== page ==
“Adam is a good strategist. That is his superpower” – Michelle, Condo Board President
“My name’s Michelle Kelner. I am in the investment management industry. I’m a co-founder of a alternative asset management firm called Sand Glass Capital, where we invest in emerging market, China. And we do a lot of devalue and, uh, event driven, special situations, investing, uh, a lot of rescue capital type of situations. And in that role, we are often hiring council in various capacities to help us with negotiating with the creditor and things like that. So, um, that’s what I do. Maybe some background, the developer was late with delivering the units, like quite late at some point, like almost a year late, even kind of in those early days, I kind of had a sense that something was awry. They were a Chinese developer, which in and of itself is not an issue. It’s just that they were partnering with somebody locally. And that person was rather young and inexperienced.
And when I learned that I started getting concerned. We did wind up closing on our unit. There were multiple issues, punch list items, that we kind of went through and most of them were, to be fair, in our unit addressed. What happened subsequently is what ultimately led to me and a small group of homeowners making an initiative to higher council. So about six months after we purchased our unit, there were a bunch of things that were just delayed delay delayed. It’s a high amenities building with a, you know, indoor outdoor swimming pool, outdoor spaces, gyms, parking, all kinds of things. Right. And so all of these things were being delivered late and there were issues that were popping up kind of very early in the life of the building: various leaks and various, HVC issues that other homeowners were complaining about.
And, you know, I’d never bought a brand new construction condo. It’s kind of an interesting situation. You wind up moving in and you meet your neighbors, which you don’t always do in New York city. Right? A lot of times you don’t know your neighbors, but here you meet your neighbors, cuz you’re all kind of in it together. You’ve just bought in this building and you know, um, you kind of wanna build a nice community. That was part of what drew us to it, by the way, like it’s a very high amenities building. And so like you do have the opportunity to build a community that is not just like living in a, I don’t know, a Eastside co-op or something like that where nobody knows each other. The developer actually reached out to homeowners in September of that year.
This is 2017. We closed in February of 2017. And so that fall, the developer reached out to homeowners asking if there are any remaining kind of punch list items that they need fixed. And were there any issues with the building that needed to be addressed? And all of us sent in kind of our laundry list of complaints. There was a, an annual meeting where the sponsors agent, that was like a construction company, presented and kind of took stock of all the various issues that were reported promising to address them. When in early 2018, it was clear that they had no intention of actually really addressing anything, I started talking to a few homeowner friends that, you know, we became kind of friendly with. And, you know, we started talking about what do we do about this? And we had given that we’d met a bunch of people, I started kind of this effort and put together a group of like 17 families that ultimately hired a B.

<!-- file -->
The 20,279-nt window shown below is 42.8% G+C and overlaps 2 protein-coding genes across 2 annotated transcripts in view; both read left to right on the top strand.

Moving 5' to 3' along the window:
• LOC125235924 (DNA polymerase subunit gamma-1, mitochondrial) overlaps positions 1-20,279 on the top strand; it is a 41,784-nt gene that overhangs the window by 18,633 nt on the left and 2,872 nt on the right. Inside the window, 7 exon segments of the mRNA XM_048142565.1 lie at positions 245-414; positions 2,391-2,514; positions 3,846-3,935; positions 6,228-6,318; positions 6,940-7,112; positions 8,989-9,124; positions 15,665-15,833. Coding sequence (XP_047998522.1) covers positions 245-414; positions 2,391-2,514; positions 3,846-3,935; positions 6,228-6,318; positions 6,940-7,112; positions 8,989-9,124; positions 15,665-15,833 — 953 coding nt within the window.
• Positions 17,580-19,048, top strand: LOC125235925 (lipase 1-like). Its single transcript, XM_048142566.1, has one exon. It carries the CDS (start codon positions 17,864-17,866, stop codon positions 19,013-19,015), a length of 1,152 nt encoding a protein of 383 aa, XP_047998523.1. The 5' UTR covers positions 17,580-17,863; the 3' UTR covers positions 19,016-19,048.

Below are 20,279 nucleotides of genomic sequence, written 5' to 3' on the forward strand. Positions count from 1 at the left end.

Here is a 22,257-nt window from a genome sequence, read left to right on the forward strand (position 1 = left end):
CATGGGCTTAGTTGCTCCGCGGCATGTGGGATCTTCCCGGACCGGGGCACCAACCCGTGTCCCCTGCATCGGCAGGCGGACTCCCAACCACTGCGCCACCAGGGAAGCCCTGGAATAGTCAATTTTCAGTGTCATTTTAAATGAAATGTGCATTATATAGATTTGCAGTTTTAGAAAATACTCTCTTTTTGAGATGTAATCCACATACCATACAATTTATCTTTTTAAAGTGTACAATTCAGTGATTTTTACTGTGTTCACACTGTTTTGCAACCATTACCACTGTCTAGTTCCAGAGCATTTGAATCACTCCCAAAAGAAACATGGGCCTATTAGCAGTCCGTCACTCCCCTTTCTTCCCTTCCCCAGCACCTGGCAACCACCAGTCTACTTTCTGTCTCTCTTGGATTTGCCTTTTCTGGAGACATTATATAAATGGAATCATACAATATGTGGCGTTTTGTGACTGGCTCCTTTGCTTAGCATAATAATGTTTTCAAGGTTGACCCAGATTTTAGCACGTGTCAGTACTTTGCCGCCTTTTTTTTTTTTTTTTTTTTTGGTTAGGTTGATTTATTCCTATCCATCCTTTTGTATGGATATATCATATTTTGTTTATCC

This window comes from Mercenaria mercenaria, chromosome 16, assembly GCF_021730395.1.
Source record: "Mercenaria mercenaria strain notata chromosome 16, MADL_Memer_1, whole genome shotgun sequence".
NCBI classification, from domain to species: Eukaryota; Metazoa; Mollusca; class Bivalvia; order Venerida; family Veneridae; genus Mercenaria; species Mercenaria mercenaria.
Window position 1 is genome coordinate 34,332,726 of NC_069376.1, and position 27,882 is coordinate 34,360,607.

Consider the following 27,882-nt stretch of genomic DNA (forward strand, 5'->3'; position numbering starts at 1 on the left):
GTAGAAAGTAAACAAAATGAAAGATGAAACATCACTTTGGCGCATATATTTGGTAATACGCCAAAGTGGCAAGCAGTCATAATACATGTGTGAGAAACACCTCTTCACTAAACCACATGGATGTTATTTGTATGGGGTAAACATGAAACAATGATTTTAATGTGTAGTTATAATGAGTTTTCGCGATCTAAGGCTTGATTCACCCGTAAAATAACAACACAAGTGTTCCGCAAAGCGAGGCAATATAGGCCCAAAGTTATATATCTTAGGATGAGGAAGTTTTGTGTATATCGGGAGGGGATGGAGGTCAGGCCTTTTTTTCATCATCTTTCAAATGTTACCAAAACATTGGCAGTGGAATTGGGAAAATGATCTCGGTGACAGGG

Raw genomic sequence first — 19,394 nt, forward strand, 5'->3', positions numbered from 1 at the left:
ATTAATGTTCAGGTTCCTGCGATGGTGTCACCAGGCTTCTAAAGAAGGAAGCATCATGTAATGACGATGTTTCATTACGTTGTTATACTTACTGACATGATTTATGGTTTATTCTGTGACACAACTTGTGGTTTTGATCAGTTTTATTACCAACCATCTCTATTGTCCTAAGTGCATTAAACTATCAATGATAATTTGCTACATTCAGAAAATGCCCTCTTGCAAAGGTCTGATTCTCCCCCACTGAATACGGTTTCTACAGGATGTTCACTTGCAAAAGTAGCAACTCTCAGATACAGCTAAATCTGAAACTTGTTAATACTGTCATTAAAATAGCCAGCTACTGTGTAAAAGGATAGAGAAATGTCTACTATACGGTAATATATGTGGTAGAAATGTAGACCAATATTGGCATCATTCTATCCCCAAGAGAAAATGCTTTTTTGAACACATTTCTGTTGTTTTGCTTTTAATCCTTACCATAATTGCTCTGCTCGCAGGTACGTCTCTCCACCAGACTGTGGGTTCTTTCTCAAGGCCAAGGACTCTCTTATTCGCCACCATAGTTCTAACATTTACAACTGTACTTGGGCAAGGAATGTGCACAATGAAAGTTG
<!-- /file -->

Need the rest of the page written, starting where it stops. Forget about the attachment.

What led us to that is that, you know, in my initial outreach, one of the friends that I made in the building was somebody who owned down the street and had gone through this exact process. And so he said, you know, I think maybe we should go talk to my council and, and maybe ask him for advice. And when we did that, the gentleman kind of informed us that 95% of New York new construction results in ultimately in some type of sponsor legal action. So, okay. Um, and it, it kind of like made sense, right. At the end of a project interest diverge, the sponsor wants to get out and the homeowners want them to stay and finish things correctly. And like that that’s where the tension comes. And so that became very clear to me.
And it also became clear to me because of kind of the way that the sponsor was set up with like home office being in Beijing and agents here on the ground who were kind of for hire and not really worked for the sponsor. And didn’t really have the incentive to kind of fix the outstanding issues in a robust manner. It became clear to me that we had to do something. And so that’s when we put together the initial group. We did an RFP search for like lawyers who could represent us and ALB featured prominently in that search. There were like three or four groups that we interviewed when we did an RFP. It really was supposed to be arms length. And so ALB really came up as kind of the top firm that that we wound up hiring. For my part, I kind of continued to try to expand the group.
Um, basically, like I figured out pretty early that, you know, this was gonna cost hundreds of thousands of dollars to really go after them – that our home values would be impacted. Even if my personal apartment was perfectly fine, and there was nothing wrong with it, the fact that there were other units in the building where there were issues and that there were issues in the common areas was gonna impact my home value. The first initiative, he told us the pillars of getting success was to frankly, avoid litigation, which is important, cuz it’s a multi-million multi-year process, to improve our leverage and negotiating position. Right. So what points of leverage do we have? Well, one point would be kind of if we were able to take over the board, right? Well, there wasn’t even a board constituted at that time yet. And so one of the things that I undertook was just like an outreach, like a grassroots outreach to everybody in the building to kind of inform them who I was, inform them who the group is and try to expand it in lieu of what was ultimately an annual meeting in 2018, where me and another gentleman were elected to the original board where outside representatives were allowed. And then kind of, we went from there. What ensued was a three year process where we got elected and reelected and reelected again to the board, all the while trying working with Adam to create other points of leverage. The other main point of leverage was to hire an engineer and have an independent assessment of what was wrong with the building. Being on the board was useful. I was able to get access to the sponsors own engineering report that detailed a bunch of outstanding issues that served as the starting point for our engineers work, at least appoint him in the direction of kind of what was wrong.